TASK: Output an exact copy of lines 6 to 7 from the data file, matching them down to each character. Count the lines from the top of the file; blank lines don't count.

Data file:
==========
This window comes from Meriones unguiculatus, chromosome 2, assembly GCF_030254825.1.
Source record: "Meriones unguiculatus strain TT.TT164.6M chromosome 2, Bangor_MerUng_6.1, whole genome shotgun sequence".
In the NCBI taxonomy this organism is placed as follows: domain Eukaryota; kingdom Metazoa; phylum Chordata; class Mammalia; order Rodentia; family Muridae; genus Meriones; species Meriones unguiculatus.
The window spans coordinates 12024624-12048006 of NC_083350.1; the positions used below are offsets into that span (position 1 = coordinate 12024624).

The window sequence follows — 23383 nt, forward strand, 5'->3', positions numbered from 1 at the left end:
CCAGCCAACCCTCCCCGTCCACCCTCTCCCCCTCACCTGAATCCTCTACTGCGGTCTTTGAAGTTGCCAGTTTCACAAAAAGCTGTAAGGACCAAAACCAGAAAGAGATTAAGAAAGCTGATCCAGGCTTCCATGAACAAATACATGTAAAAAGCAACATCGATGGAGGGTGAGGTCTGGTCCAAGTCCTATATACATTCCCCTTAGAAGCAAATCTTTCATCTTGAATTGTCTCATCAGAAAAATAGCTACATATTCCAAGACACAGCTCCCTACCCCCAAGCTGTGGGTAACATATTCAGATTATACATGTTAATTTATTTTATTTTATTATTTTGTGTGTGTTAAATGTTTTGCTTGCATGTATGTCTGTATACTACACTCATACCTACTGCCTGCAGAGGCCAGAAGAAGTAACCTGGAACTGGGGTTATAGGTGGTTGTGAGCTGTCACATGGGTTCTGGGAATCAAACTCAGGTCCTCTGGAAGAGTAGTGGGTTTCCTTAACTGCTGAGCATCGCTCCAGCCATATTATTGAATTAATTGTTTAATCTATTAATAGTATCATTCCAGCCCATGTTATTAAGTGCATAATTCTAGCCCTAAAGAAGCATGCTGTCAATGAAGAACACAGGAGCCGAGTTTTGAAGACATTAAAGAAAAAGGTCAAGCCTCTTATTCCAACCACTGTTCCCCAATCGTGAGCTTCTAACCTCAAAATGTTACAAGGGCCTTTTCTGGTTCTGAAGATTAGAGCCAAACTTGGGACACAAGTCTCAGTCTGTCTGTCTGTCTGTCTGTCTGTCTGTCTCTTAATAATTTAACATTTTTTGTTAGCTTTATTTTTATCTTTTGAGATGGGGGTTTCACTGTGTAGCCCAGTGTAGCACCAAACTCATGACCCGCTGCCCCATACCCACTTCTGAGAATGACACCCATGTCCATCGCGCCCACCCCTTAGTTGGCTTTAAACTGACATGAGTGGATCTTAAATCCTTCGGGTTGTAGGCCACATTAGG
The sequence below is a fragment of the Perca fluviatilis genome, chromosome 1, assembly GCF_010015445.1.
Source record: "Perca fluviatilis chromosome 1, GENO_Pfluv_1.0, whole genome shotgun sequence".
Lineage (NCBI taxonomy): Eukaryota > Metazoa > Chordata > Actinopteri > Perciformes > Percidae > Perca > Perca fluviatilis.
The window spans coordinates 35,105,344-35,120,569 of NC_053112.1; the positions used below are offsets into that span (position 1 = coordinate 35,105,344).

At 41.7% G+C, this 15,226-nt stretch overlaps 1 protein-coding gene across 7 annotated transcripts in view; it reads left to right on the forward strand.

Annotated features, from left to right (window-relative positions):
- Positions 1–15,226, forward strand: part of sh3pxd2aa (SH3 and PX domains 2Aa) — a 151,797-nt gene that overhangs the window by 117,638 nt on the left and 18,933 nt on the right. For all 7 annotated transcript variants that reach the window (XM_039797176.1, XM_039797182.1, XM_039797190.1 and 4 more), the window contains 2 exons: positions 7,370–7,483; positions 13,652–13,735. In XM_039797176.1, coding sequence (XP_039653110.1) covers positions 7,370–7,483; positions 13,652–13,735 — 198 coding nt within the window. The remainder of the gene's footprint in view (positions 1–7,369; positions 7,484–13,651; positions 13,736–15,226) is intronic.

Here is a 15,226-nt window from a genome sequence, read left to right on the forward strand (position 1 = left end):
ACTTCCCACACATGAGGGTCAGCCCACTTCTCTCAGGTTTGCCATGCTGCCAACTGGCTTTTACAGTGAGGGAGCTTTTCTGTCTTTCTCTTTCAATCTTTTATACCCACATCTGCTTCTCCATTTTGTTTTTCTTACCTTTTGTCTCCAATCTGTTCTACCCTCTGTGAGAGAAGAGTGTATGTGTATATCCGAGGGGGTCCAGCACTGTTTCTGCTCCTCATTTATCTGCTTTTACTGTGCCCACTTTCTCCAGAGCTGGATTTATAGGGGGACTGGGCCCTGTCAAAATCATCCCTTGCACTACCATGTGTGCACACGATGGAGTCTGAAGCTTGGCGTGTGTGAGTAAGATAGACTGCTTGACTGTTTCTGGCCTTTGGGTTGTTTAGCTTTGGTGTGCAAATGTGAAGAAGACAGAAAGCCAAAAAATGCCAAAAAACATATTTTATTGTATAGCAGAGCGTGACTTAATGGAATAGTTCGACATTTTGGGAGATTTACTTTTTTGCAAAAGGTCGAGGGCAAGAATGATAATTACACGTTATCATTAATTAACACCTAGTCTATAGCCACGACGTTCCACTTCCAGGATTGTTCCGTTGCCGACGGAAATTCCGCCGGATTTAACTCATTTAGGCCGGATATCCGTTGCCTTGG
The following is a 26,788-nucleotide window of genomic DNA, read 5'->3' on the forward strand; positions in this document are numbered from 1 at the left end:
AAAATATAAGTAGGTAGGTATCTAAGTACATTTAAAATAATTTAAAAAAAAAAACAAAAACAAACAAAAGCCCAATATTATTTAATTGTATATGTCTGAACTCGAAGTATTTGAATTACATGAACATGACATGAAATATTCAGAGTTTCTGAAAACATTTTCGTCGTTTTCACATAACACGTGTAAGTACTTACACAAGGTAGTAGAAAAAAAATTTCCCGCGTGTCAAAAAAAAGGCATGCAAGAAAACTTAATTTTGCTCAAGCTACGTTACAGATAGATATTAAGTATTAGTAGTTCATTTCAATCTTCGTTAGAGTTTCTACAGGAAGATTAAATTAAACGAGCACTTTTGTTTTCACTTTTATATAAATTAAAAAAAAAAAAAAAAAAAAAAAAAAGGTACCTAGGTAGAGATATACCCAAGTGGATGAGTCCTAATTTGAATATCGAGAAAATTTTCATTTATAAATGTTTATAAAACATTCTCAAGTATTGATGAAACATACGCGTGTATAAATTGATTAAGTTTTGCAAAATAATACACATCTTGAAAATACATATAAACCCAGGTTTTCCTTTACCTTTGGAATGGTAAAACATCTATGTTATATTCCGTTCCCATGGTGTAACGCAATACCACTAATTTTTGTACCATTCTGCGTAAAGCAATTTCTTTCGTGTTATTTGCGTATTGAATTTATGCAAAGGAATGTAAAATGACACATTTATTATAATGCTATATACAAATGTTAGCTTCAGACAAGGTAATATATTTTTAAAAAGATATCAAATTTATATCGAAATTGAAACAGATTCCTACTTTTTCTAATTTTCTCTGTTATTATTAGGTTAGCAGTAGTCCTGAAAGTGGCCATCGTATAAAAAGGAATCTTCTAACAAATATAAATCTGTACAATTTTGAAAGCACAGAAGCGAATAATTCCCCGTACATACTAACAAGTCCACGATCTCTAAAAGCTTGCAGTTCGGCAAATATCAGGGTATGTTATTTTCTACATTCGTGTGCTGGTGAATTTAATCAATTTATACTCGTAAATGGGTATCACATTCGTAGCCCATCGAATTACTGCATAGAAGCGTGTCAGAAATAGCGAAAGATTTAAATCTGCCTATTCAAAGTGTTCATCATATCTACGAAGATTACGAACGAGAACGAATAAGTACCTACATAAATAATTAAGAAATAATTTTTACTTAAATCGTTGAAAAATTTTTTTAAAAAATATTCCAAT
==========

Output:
CCAGCCAACCCTCCCCGTCCACCCTCTCCCCCTCACCTGAATCCTCTACTGCGGTCTTTGAAGTTGCCAGTTTCACAAAAAGCTGTAAGGACCAAAACCAGAAAGAGATTAAGAAAGCTGATCCAGGCTTCCATGAACAAATACATGTAAAAAGCAACATCGATGGAGGGTGAGGTCTGGTCCAAGTCCTATATACATTCCCCTTAGAAGCAAATCTTTCATCTTGAATTGTCTCATCAGAAAAATAGCTACATATTCCAAGACACAGCTCCCTACCCCCAAGCTGTGGGTAACATATTCAGATTATACATGTTAATTTATTTTATTTTATTATTTTGTGTGTGTTAAATGTTTTGCTTGCATGTATGTCTGTATACTACACTCATACCTACTGCCTGCAGAGGCCAGAAGAAGTAACCTGGAACTGGGGTTATAGGTGGTTGTGAGCTGTCACATGGGTTCTGGGAATCAAACTCAGGTCCTCTGGAAGAGTAGTGGGTTTCCTTAACTGCTGAGCATCGCTCCAGCCATATTATTGAATTAATTGTTTAATCTATTAATAGTATCATTCCAGCCCATGTTATTAAGTGCATAATTCTAGCCCTAAAGAAGCATGCTGTCAATGAAGAACACAGGAGCCGAGTTTTGAAGACATTAAAGAAAAAGGTCAAGCCTCTTATTCCAACCACTGTTCCCCAATCGTGAGCTTCTAACCTCAAAATGTTACAAGGGCCTTTTCTGGTTCTGAAGATTAGAGCCAAACTTGGGACACAAGTCTCAGTCTGTCTGTCTGTCTGTCTGTCTGTCTGTCTCTTAATAATTTAACATTTTTTGTTAGCTTTATTTTTATCTTTTGAGATGGGGGTTTCACTGTGTAGCCCAGTGTAGCACCAAACTCATGACCCGCTGCCCCATACCCACTTCTGAGAATGACACCCATGTCCATCGCGCCCACCCCTTAGTTGGCTTTAAACTGACATGAGTGGATCTTAAATCCTTCGGGTTGTAGGCCACATTAGG
The sequence below is a fragment of the Perca fluviatilis genome, chromosome 1, assembly GCF_010015445.1.